It’s Tuesday afternoon here in Nagoya. Tuesday is my unofficial day off, I think.

It’s been a nice, quiet first ten days back overall. I dislike those initial days in which everything seems weird, like the Twilight Zone and the awful jet lag. This past weekend was busy with packing my things for a possible move in the next few weeks, meeting Japanese friends downtown, learning and teaching Japanese, and spending time with friends who live in my apartment complex.  A new missionary family arrived the other day named Joe and Juliet Kim – they have two little children and plan to be here in Japan for at last the next ten years. I cannot imagine committing to be here for ten years! It blows my mind but they are very committed to being missionaries here and are about to start the journey of learning the language, culture, and ways of the people. I vaguely remember just coming to Japan back in 2001 – it was a lonely and hard time that I’d rather not think about too much. But I learned a lot about this country and its people and myself during those two years in Sendai, Japan from 2001-2003.

Possibly the most interesting thing going on is that I am going to move in with a new roommate but I don’t know when. I currently live alone and while I like living alone, I cannot afford to keep paying the bills alone. I checked out the place where I might be moving and it’s bigger, nicer, newer, and fancier, plus it’s $10 cheaper a month! Not to mention a great roommate! I also will be living closer to the subway line which will help save money. I will write more about that when I know for sure if and when I am moving.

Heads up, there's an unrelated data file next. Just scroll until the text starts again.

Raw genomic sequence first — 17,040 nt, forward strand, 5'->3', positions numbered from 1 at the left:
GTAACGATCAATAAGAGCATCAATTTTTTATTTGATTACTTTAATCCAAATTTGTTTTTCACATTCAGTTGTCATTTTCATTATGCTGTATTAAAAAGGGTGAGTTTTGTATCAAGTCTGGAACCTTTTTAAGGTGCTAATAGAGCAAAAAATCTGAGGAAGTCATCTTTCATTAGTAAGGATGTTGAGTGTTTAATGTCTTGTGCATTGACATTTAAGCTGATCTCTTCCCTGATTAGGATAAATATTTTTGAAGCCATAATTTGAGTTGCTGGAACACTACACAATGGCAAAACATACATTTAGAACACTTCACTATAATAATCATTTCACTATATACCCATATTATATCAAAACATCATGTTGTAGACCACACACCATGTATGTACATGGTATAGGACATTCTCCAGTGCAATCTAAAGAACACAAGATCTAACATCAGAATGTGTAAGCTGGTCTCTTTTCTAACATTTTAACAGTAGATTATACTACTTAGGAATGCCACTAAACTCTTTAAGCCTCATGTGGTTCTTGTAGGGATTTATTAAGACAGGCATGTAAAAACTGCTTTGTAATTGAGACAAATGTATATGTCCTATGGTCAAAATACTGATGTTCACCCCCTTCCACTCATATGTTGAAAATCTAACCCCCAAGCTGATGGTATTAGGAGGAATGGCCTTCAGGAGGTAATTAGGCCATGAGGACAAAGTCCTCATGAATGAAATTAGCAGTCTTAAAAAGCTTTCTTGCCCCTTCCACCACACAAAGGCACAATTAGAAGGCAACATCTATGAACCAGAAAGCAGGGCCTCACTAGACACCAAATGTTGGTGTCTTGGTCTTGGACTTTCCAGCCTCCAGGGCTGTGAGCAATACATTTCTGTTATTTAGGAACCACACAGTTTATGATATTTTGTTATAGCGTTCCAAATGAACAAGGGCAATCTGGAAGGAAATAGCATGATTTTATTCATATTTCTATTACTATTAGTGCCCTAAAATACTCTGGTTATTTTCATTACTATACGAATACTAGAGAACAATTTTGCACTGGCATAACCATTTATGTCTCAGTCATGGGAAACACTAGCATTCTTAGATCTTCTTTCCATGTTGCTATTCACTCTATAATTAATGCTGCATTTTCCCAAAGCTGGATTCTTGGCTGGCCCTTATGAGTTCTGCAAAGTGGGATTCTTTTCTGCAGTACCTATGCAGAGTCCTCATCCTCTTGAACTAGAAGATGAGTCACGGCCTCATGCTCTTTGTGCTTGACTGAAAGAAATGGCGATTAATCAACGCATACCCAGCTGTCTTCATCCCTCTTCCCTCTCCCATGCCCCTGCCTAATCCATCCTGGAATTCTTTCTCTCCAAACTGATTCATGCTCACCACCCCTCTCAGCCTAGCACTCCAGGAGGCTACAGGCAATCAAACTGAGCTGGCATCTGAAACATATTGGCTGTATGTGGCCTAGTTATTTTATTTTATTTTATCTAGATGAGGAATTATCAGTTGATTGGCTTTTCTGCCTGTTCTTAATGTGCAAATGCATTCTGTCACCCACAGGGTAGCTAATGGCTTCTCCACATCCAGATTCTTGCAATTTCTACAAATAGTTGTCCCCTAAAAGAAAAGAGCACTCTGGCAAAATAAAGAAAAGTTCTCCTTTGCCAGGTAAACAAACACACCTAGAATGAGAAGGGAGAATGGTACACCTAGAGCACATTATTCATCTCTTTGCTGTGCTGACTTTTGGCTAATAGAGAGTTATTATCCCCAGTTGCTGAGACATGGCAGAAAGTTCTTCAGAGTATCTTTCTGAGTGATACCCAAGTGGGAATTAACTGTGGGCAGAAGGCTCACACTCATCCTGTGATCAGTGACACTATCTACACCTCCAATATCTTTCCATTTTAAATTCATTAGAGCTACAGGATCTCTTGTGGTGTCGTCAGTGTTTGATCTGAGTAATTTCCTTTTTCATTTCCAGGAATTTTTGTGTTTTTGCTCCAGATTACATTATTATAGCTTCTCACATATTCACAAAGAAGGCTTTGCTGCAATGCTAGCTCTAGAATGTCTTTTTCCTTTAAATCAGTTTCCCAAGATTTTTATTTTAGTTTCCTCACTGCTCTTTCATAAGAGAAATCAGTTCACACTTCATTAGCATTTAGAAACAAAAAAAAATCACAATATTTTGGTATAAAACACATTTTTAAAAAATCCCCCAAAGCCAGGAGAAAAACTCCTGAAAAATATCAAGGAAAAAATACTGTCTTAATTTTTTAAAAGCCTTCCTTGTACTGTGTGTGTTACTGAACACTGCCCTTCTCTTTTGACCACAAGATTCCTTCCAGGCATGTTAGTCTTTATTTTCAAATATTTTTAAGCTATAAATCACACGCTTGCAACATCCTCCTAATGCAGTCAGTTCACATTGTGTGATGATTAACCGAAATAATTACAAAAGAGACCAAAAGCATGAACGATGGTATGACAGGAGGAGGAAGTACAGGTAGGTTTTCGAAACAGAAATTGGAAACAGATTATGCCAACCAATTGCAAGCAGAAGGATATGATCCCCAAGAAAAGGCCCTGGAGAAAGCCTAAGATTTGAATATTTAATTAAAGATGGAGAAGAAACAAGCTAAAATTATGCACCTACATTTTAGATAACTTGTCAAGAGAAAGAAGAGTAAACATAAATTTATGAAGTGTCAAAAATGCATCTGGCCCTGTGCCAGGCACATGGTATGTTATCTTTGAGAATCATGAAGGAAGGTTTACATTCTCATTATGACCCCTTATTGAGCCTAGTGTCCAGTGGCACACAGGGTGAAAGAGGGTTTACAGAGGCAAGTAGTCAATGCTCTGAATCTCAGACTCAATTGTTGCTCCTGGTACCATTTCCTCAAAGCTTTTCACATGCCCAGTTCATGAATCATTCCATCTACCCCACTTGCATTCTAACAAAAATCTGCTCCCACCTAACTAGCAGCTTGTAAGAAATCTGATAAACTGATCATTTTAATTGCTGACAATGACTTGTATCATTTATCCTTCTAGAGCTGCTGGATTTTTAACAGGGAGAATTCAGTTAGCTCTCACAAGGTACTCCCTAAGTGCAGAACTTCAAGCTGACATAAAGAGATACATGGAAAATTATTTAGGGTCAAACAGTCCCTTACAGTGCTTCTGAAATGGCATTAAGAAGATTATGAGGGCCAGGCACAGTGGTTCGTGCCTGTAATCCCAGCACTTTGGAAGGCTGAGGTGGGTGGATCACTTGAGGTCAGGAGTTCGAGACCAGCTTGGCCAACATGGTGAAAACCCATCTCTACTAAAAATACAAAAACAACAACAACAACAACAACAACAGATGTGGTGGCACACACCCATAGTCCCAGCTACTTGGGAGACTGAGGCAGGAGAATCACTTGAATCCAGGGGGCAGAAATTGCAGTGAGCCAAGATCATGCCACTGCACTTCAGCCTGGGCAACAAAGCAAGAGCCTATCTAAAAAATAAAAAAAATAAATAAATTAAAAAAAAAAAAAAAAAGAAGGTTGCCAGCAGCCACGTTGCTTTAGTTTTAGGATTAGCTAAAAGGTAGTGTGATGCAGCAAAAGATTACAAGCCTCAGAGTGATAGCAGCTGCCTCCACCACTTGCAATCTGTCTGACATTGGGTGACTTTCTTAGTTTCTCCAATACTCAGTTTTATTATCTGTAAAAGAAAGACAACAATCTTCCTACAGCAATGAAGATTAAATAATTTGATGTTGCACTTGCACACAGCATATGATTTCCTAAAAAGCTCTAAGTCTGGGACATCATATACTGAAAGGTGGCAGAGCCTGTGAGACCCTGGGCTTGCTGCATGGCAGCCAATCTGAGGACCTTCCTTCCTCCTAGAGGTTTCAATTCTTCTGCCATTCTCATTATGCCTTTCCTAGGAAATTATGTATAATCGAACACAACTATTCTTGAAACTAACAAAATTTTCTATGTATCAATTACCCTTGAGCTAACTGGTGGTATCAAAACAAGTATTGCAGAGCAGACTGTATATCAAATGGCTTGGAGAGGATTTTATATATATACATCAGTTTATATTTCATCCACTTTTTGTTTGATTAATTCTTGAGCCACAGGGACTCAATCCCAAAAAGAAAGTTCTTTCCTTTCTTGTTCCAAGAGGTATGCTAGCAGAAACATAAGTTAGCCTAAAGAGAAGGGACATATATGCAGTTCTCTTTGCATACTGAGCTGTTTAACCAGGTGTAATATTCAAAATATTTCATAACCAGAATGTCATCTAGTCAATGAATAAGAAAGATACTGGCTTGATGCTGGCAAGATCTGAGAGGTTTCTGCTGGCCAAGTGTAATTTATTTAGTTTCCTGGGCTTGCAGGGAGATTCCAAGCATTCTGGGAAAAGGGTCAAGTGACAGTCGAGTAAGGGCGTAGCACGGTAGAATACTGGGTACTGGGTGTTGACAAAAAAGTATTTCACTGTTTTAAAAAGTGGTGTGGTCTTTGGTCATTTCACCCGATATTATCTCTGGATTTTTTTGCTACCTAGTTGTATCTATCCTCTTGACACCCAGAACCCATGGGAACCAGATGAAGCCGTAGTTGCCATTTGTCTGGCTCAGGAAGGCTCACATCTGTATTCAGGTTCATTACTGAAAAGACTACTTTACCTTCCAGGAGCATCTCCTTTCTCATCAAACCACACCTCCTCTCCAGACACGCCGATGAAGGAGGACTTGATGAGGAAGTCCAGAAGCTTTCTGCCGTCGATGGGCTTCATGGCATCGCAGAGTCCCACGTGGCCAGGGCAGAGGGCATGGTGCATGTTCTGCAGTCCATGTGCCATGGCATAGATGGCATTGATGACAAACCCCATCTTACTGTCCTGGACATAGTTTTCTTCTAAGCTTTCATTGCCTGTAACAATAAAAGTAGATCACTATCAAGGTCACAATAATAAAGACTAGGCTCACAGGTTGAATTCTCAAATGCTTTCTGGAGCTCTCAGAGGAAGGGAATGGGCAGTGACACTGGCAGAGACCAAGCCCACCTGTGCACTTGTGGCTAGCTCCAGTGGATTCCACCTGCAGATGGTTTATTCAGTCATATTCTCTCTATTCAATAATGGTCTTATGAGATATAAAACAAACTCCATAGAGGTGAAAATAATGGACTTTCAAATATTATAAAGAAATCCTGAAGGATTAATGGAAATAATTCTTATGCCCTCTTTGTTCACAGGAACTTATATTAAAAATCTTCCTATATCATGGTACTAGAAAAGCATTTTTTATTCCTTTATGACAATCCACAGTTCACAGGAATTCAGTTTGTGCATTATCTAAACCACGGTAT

Saturday I taught the “Saturday Club” kids class at the Green Chapel and we had some new children. I enjoyed doing that and got to be with my old class again. I had been teaching there every week until December but the commute was very long and my boss decided maybe it’s just too much. All the kids from that class showed up and heard the Bible lesson, too (in Japanese). I wish I had taken photos!!!

Sunday I went to the Green Chapel for church and enjoyed that, too. A lady who is my age from Uganda was visiting the Green Chapel for the first time so I got to make a new friend. I got a funny photo of the pastor’s kids after church while we were eating:


Miku strangling Seiru (they weren’t serious)


Normal shot of happy siblings

I went downtown yesterday to meet my friend Yoriko who lives in Philly. She said she’ll be in Philly for the next five or six years so I will see her again when my time in Nagoya ends. She is here visiting her family (her hometown is close to Nagoya) and I was glad to see her again!


I ran into my friend Jennifer while I was with Yoriko in a stationary shop. We went to the basement floor of the department store and enjoyed looking at the assortment of desserts and Japanese foods. You can find foot-long shrimp there, fresh baked goods, Godiva chocolates, all sorts of cakes (we saw a chocolate cake for $95), and tons of wonderful Japanese foods. We got an assortment of things such as rice balls, a fruit sandwich (fruit on white bread), hot Chinese buns with meat inside, crab croquets, etc. and sat on benches to eat.


Shopping with Jennifer


Beautiful Japanese food – so colorful!

I got reprimanded after I took this photo but it was worth it. This is a giant, steaming vat of baby octopus! I have grown to like octopus since I’ve come here but not like this.

Lastly, I must write about how safe Japan is! A friend wrote on her blog, “Japan really is a safe place. I never really thought about it much before because it just seems normal here. But here are some examples. I never have to zip my purse shut or worry about it opening when Im shopping or walking around town. If someone bumps into me in a busy place, I dont panic and check the contents of my purse. I know everything is still in there and the brushing was just an accident. Likewise, men often have large wallets sticking out of their back pockets. It would be so easy to take them if someone were so inclined, but it just doesn’t happen.”

It’s so true! I left my bicycle unlocked for a whole month (not on purpose) while I was away and no one touched it. It’s weird to be a place where stealing is NOT common. Also, people turn in lost things such as cameras and purses. It’s wonderful to be in a place like this but hard to get un-used to when I go back home. I will enjoy it while it lasts!